Finkle v. Ryan et al

Filing 5

ORDER (Service Packet) Plaintiff's Application to Proceed In Forma Pauperis (Doc. 2 ) is granted. As required by the accompanying Order to the appropriate government agency, Plaintiff must pay the $350.00 filing fee and is not assessed an initial partial filing fee. Defendants Ryan, Hetmer, Evans, Brown, and French are dismissed without prejudice. Defendants Fizer, Norris, Parker, and Smith must answer the Complaint. The Clerk of Court must send Plaintiff a service packet including th e Complaint (Doc. 1 ), this Order, and both summons and request for waiver forms for Defendants Fizer, Norris, Parker, and Smith. Plaintiff must complete and return the service packet to the Clerk of Court within 21 days of the date of filing of thi s Order. This matter is referred to Magistrate Judge Michelle H. Burns pursuant to Rules 72.1 and 72.2 of the Local Rules of Civil Procedure for all pretrial proceedings as authorized under 28 U.S.C. § 636(b)(1). Signed by Judge David G Campbell on 7/8/2014. (KMG)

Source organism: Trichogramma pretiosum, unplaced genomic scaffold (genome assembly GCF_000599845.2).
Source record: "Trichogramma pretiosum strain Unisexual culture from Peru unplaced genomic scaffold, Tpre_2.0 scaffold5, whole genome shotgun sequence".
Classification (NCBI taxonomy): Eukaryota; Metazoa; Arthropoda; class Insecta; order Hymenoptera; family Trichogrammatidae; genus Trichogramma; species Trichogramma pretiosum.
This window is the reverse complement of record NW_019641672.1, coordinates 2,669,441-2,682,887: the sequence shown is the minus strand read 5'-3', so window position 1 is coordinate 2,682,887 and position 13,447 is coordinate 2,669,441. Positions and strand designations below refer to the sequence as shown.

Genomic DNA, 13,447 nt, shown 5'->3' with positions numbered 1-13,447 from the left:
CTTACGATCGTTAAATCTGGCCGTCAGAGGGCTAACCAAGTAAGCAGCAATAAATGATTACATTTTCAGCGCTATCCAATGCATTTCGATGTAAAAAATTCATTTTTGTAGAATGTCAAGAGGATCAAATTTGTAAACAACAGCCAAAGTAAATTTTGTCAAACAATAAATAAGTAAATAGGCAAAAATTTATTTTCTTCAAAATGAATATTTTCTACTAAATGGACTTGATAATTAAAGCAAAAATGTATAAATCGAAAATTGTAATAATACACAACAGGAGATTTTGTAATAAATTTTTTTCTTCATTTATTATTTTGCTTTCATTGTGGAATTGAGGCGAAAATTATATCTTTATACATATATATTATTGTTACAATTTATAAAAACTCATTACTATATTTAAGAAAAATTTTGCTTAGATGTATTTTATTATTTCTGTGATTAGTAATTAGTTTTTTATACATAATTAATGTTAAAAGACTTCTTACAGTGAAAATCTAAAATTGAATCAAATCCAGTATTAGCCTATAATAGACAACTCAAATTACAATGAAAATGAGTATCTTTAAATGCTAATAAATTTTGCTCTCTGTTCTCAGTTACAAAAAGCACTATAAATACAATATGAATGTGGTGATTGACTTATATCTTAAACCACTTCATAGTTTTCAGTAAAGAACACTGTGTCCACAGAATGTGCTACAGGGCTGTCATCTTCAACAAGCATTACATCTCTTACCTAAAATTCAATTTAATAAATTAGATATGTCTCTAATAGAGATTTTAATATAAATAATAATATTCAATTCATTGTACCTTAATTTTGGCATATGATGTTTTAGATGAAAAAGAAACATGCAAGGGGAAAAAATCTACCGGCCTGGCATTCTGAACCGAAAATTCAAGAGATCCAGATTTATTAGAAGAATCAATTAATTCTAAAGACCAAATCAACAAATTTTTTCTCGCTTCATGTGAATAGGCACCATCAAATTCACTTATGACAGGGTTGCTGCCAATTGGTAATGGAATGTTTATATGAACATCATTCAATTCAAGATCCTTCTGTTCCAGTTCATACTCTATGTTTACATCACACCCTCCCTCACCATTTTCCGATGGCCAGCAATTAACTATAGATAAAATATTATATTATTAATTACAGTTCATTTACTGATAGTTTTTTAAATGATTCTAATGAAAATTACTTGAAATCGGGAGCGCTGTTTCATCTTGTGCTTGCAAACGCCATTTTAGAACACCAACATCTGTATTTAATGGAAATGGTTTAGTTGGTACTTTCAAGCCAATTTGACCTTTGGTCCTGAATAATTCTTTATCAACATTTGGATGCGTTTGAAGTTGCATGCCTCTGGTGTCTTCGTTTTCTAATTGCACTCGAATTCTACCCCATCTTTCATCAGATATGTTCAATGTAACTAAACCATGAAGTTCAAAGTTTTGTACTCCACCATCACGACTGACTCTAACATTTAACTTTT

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1 2 ASH WO 3 4 5 6 IN THE UNITED STATES DISTRICT COURT 7 FOR THE DISTRICT OF ARIZONA 8 9 Hunter Alan Finkle, 10 11 12 No. CV 14-1343-PHX-DGC (MHB) Plaintiff, vs. ORDER Charles L. Ryan, et al., 13 Defendants. 14 15 Plaintiff Hunter Alan Finkle, who is confined in the Arizona State Prison 16 Complex-Florence ("ASPC-Florence") in Florence, Arizona, has filed a pro se civil rights 17 Complaint pursuant to 42 U.S.C. § 1983 (Doc. 1) and an Application to Proceed In 18 Forma Pauperis (Doc. 2). The Court will order Defendants Fizer, Norris, Parker and 19 Smith to answer the Complaint and will dismiss the remaining claims and Defendants 20 without prejudice. 21 I. Application to Proceed In Forma Pauperis and Filing Fee 22 Plaintiff’s Application to Proceed In Forma Pauperis will be granted. 28 U.S.C. 23 § 1915(a). Plaintiff must pay the statutory filing fee of $350.00. 28 U.S.C. § 1915(b)(1). 24 The Court will not assess an initial partial filing fee. Id. The statutory filing fee will be 25 collected monthly in payments of 20% of the previous month’s income credited to 26 Plaintiff’s trust account each time the amount in the account exceeds $10.00. 28 U.S.C. 27 § 1915(b)(2). The Court will enter a separate Order requiring the appropriate government 28 agency to collect and forward the fees according to the statutory formula. TERMPSREF 1 II. Statutory Screening of Prisoner Complaints 2 The Court is required to screen complaints brought by prisoners seeking relief 3 against a governmental entity or an officer or an employee of a governmental entity. 28 4 U.S.C. § 1915A(a). The Court must dismiss a complaint or portion thereof if a plaintiff 5 has raised claims that are legally frivolous or malicious, that fail to state a claim upon 6 which relief may be granted, or that seek monetary relief from a defendant who is 7 immune from such relief. 28 U.S.C. § 1915A(b)(1), (2). 8 A pleading must contain a “short and plain statement of the claim showing that the 9 pleader is entitled to relief.” Fed. R. Civ. P. 8(a)(2) (emphasis added). While Rule 8 10 does not demand detailed factual allegations, “it demands more than an unadorned, the- 11 defendant-unlawfully-harmed-me accusation.” 12 (2009). “Threadbare recitals of the elements of a cause of action, supported by mere 13 conclusory statements, do not suffice.” Id. Ashcroft v. Iqbal, 556 U.S. 662, 678 14 “[A] complaint must contain sufficient factual matter, accepted as true, to ‘state a 15 claim to relief that is plausible on its face.’” Id. (quoting Bell Atlantic Corp. v. Twombly, 16 550 U.S. 544, 570 (2007)). A claim is plausible “when the plaintiff pleads factual 17 content that allows the court to draw the reasonable inference that the defendant is liable 18 for the misconduct alleged.” Id. “Determining whether a complaint states a plausible 19 claim for relief [is] . . . a context-specific task that requires the reviewing court to draw 20 on its judicial experience and common sense.” Id. at 679. Thus, although a plaintiff’s 21 specific factual allegations may be consistent with a constitutional claim, a court must 22 assess whether there are other “more likely explanations” for a defendant’s conduct. Id. 23 at 681. 24 But as the United States Court of Appeals for the Ninth Circuit has instructed, 25 courts must “continue to construe pro se filings liberally.” Hebbe v. Pliler, 627 F.3d 338, 26 342 (9th Cir. 2010). A “complaint [filed by a pro se prisoner] ‘must be held to less 27 stringent standards than formal pleadings drafted by lawyers.’” Id. (quoting Erickson v. 28 Pardus, 551 U.S. 89, 94 (2007) (per curiam)). TERMPSREF -2- 1 III. Complaint 2 In his Complaint, Plaintiff names as Defendants: Charles L. Ryan, Director of the 3 Arizona Department of Corrections (“ADOC”); Fizer, Deputy Warden at ASPC- 4 Florence; Hetmer, Warden at ASPC-Florence; Keith Smith, a security administrator with 5 the ADOC; Evans, a Lieutenant at ASPC-Florence; Brown, a Sergeant at ASPC- 6 Florence; Norris, a Sergeant at ASPC-Florence; Parker; a Sergeant at ASPC-Florence; 7 and French, a mental health doctor at ASPC-Florence. 8 Plaintiff alleges that Defendants violated his Eighth Amendment rights by failing 9 to place him in protective custody. According to Plaintiff, between May and June of 10 2007, Plaintiff was housed in the Yavapai County Jail. While there, Plaintiff observed 11 another inmate kill a bird and spit its carcass at a jail officer. The next day, Plaintiff was 12 questioned by a jail supervisor about the incident. Plaintiff answered the supervisor’s 13 questions, and his statements aided in the prosecution of the other inmate for charges 14 related to animal cruelty. As a result of his cooperation with the Yavapai County Jail 15 officers, Plaintiff was labeled a “snitch” by other inmates. 16 Between June and July of 2007, two of Plaintiff’s cellmates were ordered – by a 17 third inmate named Sean Patrick Kyle – to assault Plaintiff because he was a “snitch.” 18 Officers at the Yavapai County Jail realized that Plaintiff was in danger, and placed him 19 in protective custody. 20 Later in 2007, Plaintiff was transferred from the Yavapai County Jail to ASPC- 21 Florence and was housed in the Cook Unit. In June of 2008, Plaintiff was approached by 22 an inmate named Ty Randell. Randell threatened to tell the Aryan Brotherhood – a 23 violent prison gang – that Plaintiff was a “snitch” unless Plaintiff paid Randell $20 every 24 two weeks. Plaintiff agreed to pay Randell protection money, until, a week later, he 25 requested that he be placed in protective custody due to Randell’s extortion scheme and 26 his fear of the Aryan Brotherhood. Plaintiff was put through the 805 process – which is 27 the ADOC’s process for determining whether protective custody is necessary and 28 appropriate – but protective custody was denied. However, Randell was placed on TERMPSREF -3- 1 Plaintiff’s “Do Not House” list.1 Plaintiff asserts that the Aryan Brotherhood has a 2 standing rule to harass, assault, and, if possible, kill any inmate known to be a “snitch.” 3 Plaintiff also asserts that the Aryan Brotherhood has an identical rule for those known to 4 have requested protective custody. 5 On November 25, 2010, Randell was able to gain access to Plaintiff’s cell block 6 due to Randell’s job as a porter. Randell informed all of the other inmates in the cell 7 block that Plaintiff was a “snitch” and that Plaintiff had requested protective custody. As 8 a result, on December 3, 2010, Plaintiff informed Defendants Fizer and Brown via a letter 9 that he was in danger, was receiving threats, felt he would be assaulted, and needed 10 protective custody. Fizer and Brown advised Plaintiff that they would put his letter in the 11 report box. On December 15, 2010, after receiving no response to his letter, Plaintiff 12 asked Defendant Brown if he would be receiving a response. 13 responded that he was going home in 20 minutes, and that it was not his problem. Defendant Brown 14 On December 24, 2010, Defendant Brown went to Plaintiff’s cell and informed 15 Plaintiff that Plaintiff would be switching cells with an inmate named Randolph in the 16 same cell block. While walking to his new cell, Plaintiff was assaulted by Randolph, 17 who was outside of his cell in violation of prison policy. Plaintiff asserts that Randolph’s 18 assault was prompted by Randell’s presence in the cell block on November 25, 2010. 19 After the assault, but still on December 24, 2010, Plaintiff again requested protective 20 custody from Defendant Brown. Defendant Brown began the 805 process for Plaintiff. 21 On January 3, 2011, while the 805 process was ongoing, Plaintiff was interviewed 22 by a “SSU J. McCune” about why Plaintiff was seeking protective custody. Plaintiff 23 recounted the issues he was having and why he was in danger, including his previous 24 cooperation with the Yavapai County Jail officers. McCune informed Plaintiff that he 25 had called Yavapai County and put all of the information he received from Yavapai 26 County into the Plaintiff’s 805 file. Nevertheless, Plaintiff was denied protective custody 27 28 TERMPSREF 1 The “Do Not House” lists are used by ADOC to keep inmates separated who have known problems with each other. -4- 1 on February 17, 2011. His appeal of that decision was denied on March 2, 2011. 2 Sometime later in 2012, Plaintiff’s family called ADOC’s central office asking that 3 Plaintiff’s protective custody request be reconsidered. Again, the protective custody 4 requests were denied. On June 19, 2012, Plaintiff again sought protective custody, and 5 was again denied. 6 On January 16, 2013, an inmate nicknamed “Dirt Bike” handed Plaintiff a note 7 while Plaintiff was walking to the shower. The note indicated that “Dirt Bike” knew of 8 Plaintiff’s “issues,” and stated that “Dirt Bike” could fix those issues if Plaintiff would 9 assault another inmate. “Dirt Bike” told Plaintiff that he (i.e., Plaintiff) was to stab a 10 particular inmate the next day during recreation, and gave Plaintiff a prison-made knife 11 with which to do so. “Dirt Bike” further told Plaintiff that if Plaintiff did not stab the 12 other inmate, then Plaintiff would be killed. 13 The next day, after refusing to go out to recreation, Plaintiff informed a jail officer 14 about the situation and requested protective custody. Shortly thereafter, another jail 15 officer came to Plaintiff’s cell asking what was going on. Plaintiff explained to the 16 officer about the threat against him, and told the officer where the knife and “Dirt Bike’s” 17 letter were in his cell. The Plaintiff was removed from his cell, and brought to the yard 18 office, where Defendant Evans filled out the 805 process paperwork. Defendant Fizer 19 was also present and told Plaintiff, “Thanks for doing the right thing.” 20 In February of 2013, Plaintiff’s protective custody request was denied. An appeal 21 of that decision was also denied. On May 23, 2013, Plaintiff again requested protective 22 custody, and was again denied. 23 On or about August 19, 2013, Plaintiff attempted suicide by hanging himself from 24 a light fixture in his cell. The attempt failed when the light fixture broke. As a result, 25 Plaintiff was moved to Kasson Unit 2-B-32. On August 24, 2013, Plaintiff notified 26 Control Officer Sauceda that he (i.e., Plaintiff) was in danger in Kasson Unit. Plaintiff 27 told Sauceda that the inmate in cell 2-B-19, Ronald Doty, was telling an inmate known as 28 “Mike” in cell 2-B-31 to shoot Plaintiff with a prison-made dart gun. Plaintiff asked TERMPSREF -5- 1 Sauceda to ask Lieutenant Hernandez to move Plaintiff out of Kasson Unit and into a unit 2 with solid doors on the cells. Plaintiff was removed from Kasson Unit on August 28, 3 2013. 4 On September 27, 2013, a Control Officer named Castro removed Plaintiff from 5 his cell because Castro had received information that Plaintiff was going to be assaulted. 6 Castro took Plaintiff to the yard office and told the Lieutenant on duty what she (i.e., 7 Castro) had learned. The Lieutenant told Castro and Plaintiff that he had received the 8 same information on September 24, 2013 and had filed an incident report. Plaintiff told 9 the Lieutenant that he (i.e., Plaintiff) was on a list to be assaulted or killed by the Aryan 10 Brotherhood. Plaintiff asked the Lieutenant why he had not been moved off the yard 11 when the Lieutenant learned of the threat to Plaintiff. 12 Lieutenant responded that “stuff like that happened in prison.” This caused Plaintiff 13 extreme emotional distress, and he stated that he could not go through the 805 process 14 again and that he wanted to kill himself. As a result, Plaintiff was returned to Kasson 15 Unit and placed on suicide watch. According to Plaintiff, the 16 On September 30, 2013, Plaintiff was approved to come off of suicide watch. 17 That same day, Plaintiff requested to see Defendant Norris, a Sergeant at ASPC-Florence. 18 The Plaintiff met with Defendant Norris, and was asked by Defendant Norris why he had 19 been placed on suicide watch. Plaintiff recounted to Defendant Norris the events on 20 September 27, and asked Defendant Norris to look up the incident report the Lieutenant 21 had referred to, and for Defendant Norris to begin the 805 process for Plaintiff. 22 Defendant Norris refused to initiate the 805 process himself, but gave Plaintiff the 805 23 form to fill out on his own. Plaintiff filled out the form, noting the threats against him 24 and the reasons behind them. Defendant Norris took the form and left, but returned 25 several minutes later with Defendant Parker. 26 informed Plaintiff that they would not grant him the 805 process because there was no 27 evidence of a threat on his life. Plaintiff again asked for Defendant Norris to look up the 28 Lieutenant’s incident report from September 24, but Defendant Norris refused. TERMPSREF -6- Defendants Norris and Parker then 1 After denying Plaintiff the 805 process, Defendants Norris and Parker told 2 Plaintiff that he was being placed in unit 2-B-19. Plaintiff reminded Defendant Norris 3 that Norris had approved Plaintiff’s removal from that unit on August 28 due to threats to 4 Plaintiff’s safety, and asked Defendants Norris and Parker not to house him in that unit. 5 Nevertheless, Plaintiff was returned to unit 2-B-19. 6 On November 27, 2013, while walking to the showers in the 2-B unit, Plaintiff 7 was assaulted by another inmate with a prison-made dart. Video was made of the dart 8 and Plaintiff’s wound for ADOC’s file. As a result of the attack, Plaintiff had to receive 9 HIV and Hepatitis vaccinations and medications, which caused him 30 days of intense 10 pain and sickness. 11 As a result of the assault, Plaintiff was again put through the 805 process. 12 However, as before, he was denied protective custody. Plaintiff was, however, moved to 13 unit CB4, where he again requested protective custody. That request, and a subsequent 14 appeal, was denied. 15 On April 15, 2014, Plaintiff was notified by prison medical staff that he had 16 contracted Hepatitis C. On April 17, 2014, Plaintiff reviewed his medical file. The file 17 included blood tests both before and after he was assaulted with the dart on 18 November 27, 2013. Plaintiff avows that the tests show he was negative for Hepatitis C 19 before the dart attack, and positive for Hepatitis C after the dart attack. 20 On May 30, 2014, Plaintiff was informed by a prison officer that the Aryan 21 Brotherhood had put a hit out on Plaintiff’s life. Plaintiff requested protective custody, 22 and is currently going through the 805 process. 23 Additionally, Plaintiff asserts that the repeated denials of protective custody have 24 caused him stress and have affected his mental health to the point that he wants to harm 25 himself. Plaintiff alleges that he has made Defendant French, a mental health doctor at 26 ASPC-Florence, aware of his mental health issues, but that Defendant French has told 27 Plaintiff there is nothing he (i.e., Defendant French) can do to help Plaintiff obtain 28 protective custody. TERMPSREF -7- 1 Finally, Plaintiff asserts that Defendant Smith’s job is to review and decide all 2 requests for protective custody and 805 appeals. Plaintiff asserts that Defendant Smith’s 3 name appears on all letters stating why each 805 appeal is denied. 4 IV. Failure to State a Claim 5 To prevail in a § 1983 claim, a plaintiff must show that (1) acts by the defendants 6 (2) under color of state law (3) deprived him of federal rights, privileges or immunities 7 and (4) caused him damage. Thornton v. City of St. Helens, 425 F.3d 1158, 1163-64 (9th 8 Cir. 2005) (quoting Shoshone-Bannock Tribes v. Idaho Fish & Game Comm’n, 42 F.3d 9 1278, 1284 (9th Cir. 1994)). In addition, a plaintiff must allege that he suffered a specific 10 injury as a result of the conduct of a particular defendant and he must allege an 11 affirmative link between the injury and the conduct of that defendant. Rizzo v. Goode, 12 423 U.S. 362, 371-72, 377 (1976). 13 Although pro se pleadings are liberally construed, Haines v. Kerner, 404 U.S. 519, 14 520-21 (1972), conclusory and vague allegations will not support a cause of action. Ivey 15 v. Bd. of Regents of the Univ. of Alaska, 673 F.2d 266, 268 (9th Cir. 1982). Further, a 16 liberal interpretation of a civil rights complaint may not supply essential elements of the 17 claim that were not initially pled. Id. 18 An Eighth Amendment claim requires a sufficiently culpable state of mind by the 19 Defendants, known as “deliberate indifference.” Farmer v. Brennan, 511 U.S. 825, 834 20 (1994). Deliberate indifference is a higher standard than negligence or lack of ordinary 21 due care for the prisoner’s safety. Id. at 835. To state a claim of deliberate indifference, 22 plaintiffs must meet a two-part test. “First, the alleged constitutional deprivation must be, 23 objectively, sufficiently serious”; and the “official’s act or omission must result in the 24 denial of the minimal civilized measure of life’s necessities.” 25 quotations omitted). Second, the prison official must have a “sufficiently culpable state 26 of mind,” i.e., he must act with “deliberate indifference to inmate health or safety.” Id. 27 (internal quotations omitted). In defining “deliberate indifference” in this context, the 28 Supreme Court has imposed a subjective test: “the official must both be aware of facts TERMPSREF -8- Id. at 834 (internal 1 from which the inference could be drawn that a substantial risk of serious harm exists, 2 and he must also draw the inference.” Id. at 837 (emphasis added). 3 A. 4 To state a valid claim under § 1983, plaintiffs must allege that they suffered a 5 specific injury as a result of specific conduct of a defendant and show an affirmative link 6 between the injury and the conduct of that defendant. See Rizzo, 423 U.S. at 371-72, 377. 7 Further, there is no respondeat superior liability under § 1983, so a defendant’s position 8 as the supervisor of someone else who allegedly violated a plaintiff’s constitutional rights 9 does not make the supervisor liable. Monell v. Dep’t of Soc. Svcs. of New York, 436 U.S. 10 658, 691 (1978); Taylor v. List, 880 F.2d 1040, 1045 (9th Cir. 1989). A supervisor in his 11 individual capacity “is only liable for constitutional violations of his subordinates if the 12 supervisor participated in or directed the violations, or knew of the violations and failed 13 to act to prevent them.” Taylor, 880 F.2d at 1045. Defendants Ryan and Hetmer 14 Plaintiff has not alleged that Defendants Ryan or Hetmer personally participated in 15 a deprivation of Plaintiff’s constitutional rights, were aware of a deprivation and failed to 16 act, or formed policies that resulted in Plaintiff’s injuries. Thus, the Court will dismiss 17 without prejudice Defendants Ryan and Hetmer. 18 B. 19 Plaintiff has failed to state a claim against Defendant Evans for which relief could 20 be granted. The only reference to Defendant Evans within Plaintiff’s Complaint is that 21 Defendant Evans filled out the 805 process paperwork on Plaintiff’s behalf after Plaintiff 22 was threatened by inmate “Dirt Bike.” These facts do not support an allegation that 23 Defendant Evans was “deliberately indifferent” to Plaintiff’s safety. 24 Defendant Evans will be dismissed without prejudice. Defendant Evans Accordingly, 25 C. 26 Plaintiff makes two allegations against Defendant Brown. First, that Defendant 27 Brown was deliberately indifferent when he told Plaintiff that it was “not his problem” 28 that Plaintiff had not received a response to his request for protective custody. Second, TERMPSREF Defendant Brown -9- 1 Plaintiff alleges that Defendant Brown failed to follow security protocol when Plaintiff 2 was assaulted by inmate Randolph. Neither allegation sufficiently states a claim against 3 Defendant Brown for which relief could be granted. 4 With regard to Plaintiff’s first allegation, Plaintiff has not alleged that Defendant 5 Brown could have done anything about Plaintiff’s request for protective custody. 6 Plaintiff’s Complaint alleges that it was Defendant Smith, not Defendant Brown, who 7 was responsible for approving or denying requests for protective custody. Accordingly, 8 while Defendant Brown may have been, as Plaintiff puts it, “deliberate[ly] indiffer[ent] 9 toward the Plaintiff’s request,” he was not deliberately indifferent toward Plaintiff’s 10 safety. 11 With regard to Plaintiff’s second allegation, Plaintiff has not alleged that 12 Defendant Brown let inmate Randolph out of his cell, that Defendant Brown knew that 13 inmate Randolph was out of his cell, or, even had he known, that inmate Randolph posed 14 a substantial risk to Plaintiff’s safety. Accordingly, Plaintiff has failed to state a claim 15 against Defendant Brown for which relief could be granted, and he will be dismissed 16 without prejudice. 17 D. 18 Plaintiff has failed to state a claim against Defendant French for which relief could 19 be granted. The only allegation against Defendant French in Plaintiff’s Complaint is that 20 Defendant French told Plaintiff “there is nothing he can do to help Plaintiff [with the] 21 protective custody issue.” However, Plaintiff does not allege that Defendant French had 22 any authority to assist or approve Plaintiff’s requests for protective custody. While 23 Plaintiff does allege he suffered from mental health issues and that Defendant French was 24 aware of those issues, he does not allege that Defendant French failed to treat those 25 issues. Accordingly, Plaintiff has failed to allege facts sufficient to support an allegation 26 that Defendant French was “deliberately indifferent” to Plaintiff’s health and safety, and 27 he will be dismissed without prejudice. Defendant French 28 TERMPSREF - 10 - 1 V. 2 Claims for Which an Answer Will be Required Liberally construed, Plaintiff has adequately stated Eighth Amendment claims 3 against Defendants Fizer, Norris, Parker, and Smith. 4 Defendants to answer the Complaint. 5 VI. The Court will require these Warnings 6 A. 7 If released from custody, Plaintiff must pay the unpaid balance of the filing fee 8 within 120 days of his release. Also, within 30 days of his release, he must either (1) 9 notify the Court that he intends to pay the balance or (2) show good cause, in writing, 10 Release why he cannot. Failure to comply may result in dismissal of this action. 11 B. 12 If Plaintiff’s address changes, Plaintiff must file and serve a notice of a change of 13 address in accordance with Rule 83.3(d) of the Local Rules of Civil Procedure. Plaintiff 14 must not include a motion for other relief with a notice of change of address. Failure to 15 comply may result in dismissal of this action. Address Changes 16 C. 17 Plaintiff must serve Defendants, or counsel if an appearance has been entered, a 18 copy of every document that he files. Fed. R. Civ. P. 5(a). Each filing must include a 19 certificate stating that a copy of the filing was served. Fed. R. Civ. P. 5(d). Also, 20 Plaintiff must submit an additional copy of every filing for use by the Court. See LRCiv 21 5.4. Failure to comply may result in the filing being stricken without further notice to 22 Plaintiff. 23 D. 24 If Plaintiff fails to timely comply with every provision of this Order, including 25 these warnings, the Court may dismiss this action without further notice. See Ferdik v. 26 Bonzelet, 963 F.2d 1258, 1260-61 (9th Cir. 1992) (a district court may dismiss an action 27 for failure to comply with any order of the Court). Copies Possible Dismissal 28 TERMPSREF - 11 - 1 IT IS ORDERED: 2 (1) Plaintiff’s Application to Proceed In Forma Pauperis (Doc. 2) is granted. 3 (2) As required by the accompanying Order to the appropriate government 4 agency, Plaintiff must pay the $350.00 filing fee and is not assessed an initial partial 5 filing fee. 6 (3) 7 without prejudice. 8 (4) Defendants Fizer, Norris, Parker, and Smith must answer the Complaint. 9 (5) The Clerk of Court must send Plaintiff a service packet including the Defendants Ryan, Hetmer, Evans, Brown, and French are dismissed 10 Complaint (Doc. 1), this Order, and both summons and request for waiver forms for 11 Defendants Fizer, Norris, Parker, and Smith. 12 (6) Plaintiff must complete1 and return the service packet to the Clerk of Court 13 within 21 days of the date of filing of this Order. The United States Marshal will not 14 provide service of process if Plaintiff fails to comply with this Order. 15 (7) If Plaintiff does not either obtain a waiver of service of the summons or 16 complete service of the Summons and Complaint on a Defendant within 120 days of the 17 filing of the Complaint or within 60 days of the filing of this Order, whichever is later, 18 the action may be dismissed as to each Defendant not served. Fed. R. Civ. P. 4(m); 19 LRCiv 16.2(b)(2)(B)(i). 20 21 22 (8) The United States Marshal must retain the Summons, a copy of the Complaint, and a copy of this Order for future use. (9) The United States Marshal must notify Defendants of the commencement 23 of this action and request waiver of service of the summons pursuant to Rule 4(d) of the 24 Federal Rules of Civil Procedure. The notice to Defendants must include a copy of this 25 1 26 27 28 TERMPSREF If a Defendant is an officer or employee of the Arizona Department of Corrections, Plaintiff must list the address of the specific institution where the officer or employee works. Service cannot be effected on an officer or employee at the Central Office of the Arizona Department of Corrections unless the officer or employee works there. - 12 - 1 Order. 2 summons. If a waiver of service of summons is returned as undeliverable or is not 3 returned by a Defendant within 30 days from the date the request for waiver was 4 sent by the Marshal, the Marshal must: The Marshal must immediately file signed waivers of service of the 5 (a) personally serve copies of the Summons, Complaint, and this Order 6 upon Defendant pursuant to Rule 4(e)(2) of the Federal Rules of Civil Procedure; 7 and 8 (b) within 10 days after personal service is effected, file the return of 9 service for Defendant, along with evidence of the attempt to secure a waiver of 10 service of the summons and of the costs subsequently incurred in effecting service 11 upon Defendant. The costs of service must be enumerated on the return of service 12 form (USM-285) and must include the costs incurred by the Marshal for 13 photocopying additional copies of the Summons, Complaint, or this Order and for 14 preparing new process receipt and return forms (USM-285), if required. Costs of 15 service will be taxed against the personally served Defendant pursuant to Rule 16 4(d)(2) of the Federal Rules of Civil Procedure, unless otherwise ordered by the 17 Court. 18 (10) A Defendant who agrees to waive service of the Summons and 19 Complaint must return the signed waiver forms to the United States Marshal, not 20 the Plaintiff. 21 (11) Defendants must answer the Complaint or otherwise respond by 22 appropriate motion within the time provided by the applicable provisions of Rule 12(a) of 23 the Federal Rules of Civil Procedure. 24 (12) Any answer or response must state the specific Defendant by name on 25 whose behalf it is filed. The Court may strike any answer, response, or other motion or 26 paper that does not identify the specific Defendant by name on whose behalf it is filed. 27 28 TERMPSREF - 13 - 1 (13) This matter is referred to Magistrate Judge Michelle H. Burns pursuant to 2 Rules 72.1 and 72.2 of the Local Rules of Civil Procedure for all pretrial proceedings as 3 authorized under 28 U.S.C. § 636(b)(1). 4 Dated this 8th day of July, 2014. 5 6 7 8 9 10 11 12 13 14 15 16 17 18 19 20 21 22 23 24 25 26 27 28 TERMPSREF - 14 -